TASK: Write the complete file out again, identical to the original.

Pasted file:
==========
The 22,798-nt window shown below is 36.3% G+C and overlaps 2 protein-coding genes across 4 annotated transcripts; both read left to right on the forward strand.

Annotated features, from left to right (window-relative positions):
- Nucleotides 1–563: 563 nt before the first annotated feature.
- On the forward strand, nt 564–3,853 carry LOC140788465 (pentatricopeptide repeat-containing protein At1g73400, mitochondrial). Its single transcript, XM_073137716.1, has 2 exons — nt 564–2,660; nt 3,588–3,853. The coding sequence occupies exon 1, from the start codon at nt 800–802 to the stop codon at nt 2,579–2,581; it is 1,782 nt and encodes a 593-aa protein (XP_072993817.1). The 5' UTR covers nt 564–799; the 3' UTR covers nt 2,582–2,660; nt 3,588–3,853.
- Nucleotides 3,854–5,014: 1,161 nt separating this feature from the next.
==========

The 22,798-nt window shown below is 36.3% G+C and overlaps 2 protein-coding genes across 4 annotated transcripts; both read left to right on the forward strand.

Annotated features, from left to right (window-relative positions):
- Nucleotides 1–563: 563 nt before the first annotated feature.
- On the forward strand, nt 564–3,853 carry LOC140788465 (pentatricopeptide repeat-containing protein At1g73400, mitochondrial). Its single transcript, XM_073137716.1, has 2 exons — nt 564–2,660; nt 3,588–3,853. The coding sequence occupies exon 1, from the start codon at nt 800–802 to the stop codon at nt 2,579–2,581; it is 1,782 nt and encodes a 593-aa protein (XP_072993817.1). The 5' UTR covers nt 564–799; the 3' UTR covers nt 2,582–2,660; nt 3,588–3,853.
- Nucleotides 3,854–5,014: 1,161 nt separating this feature from the next.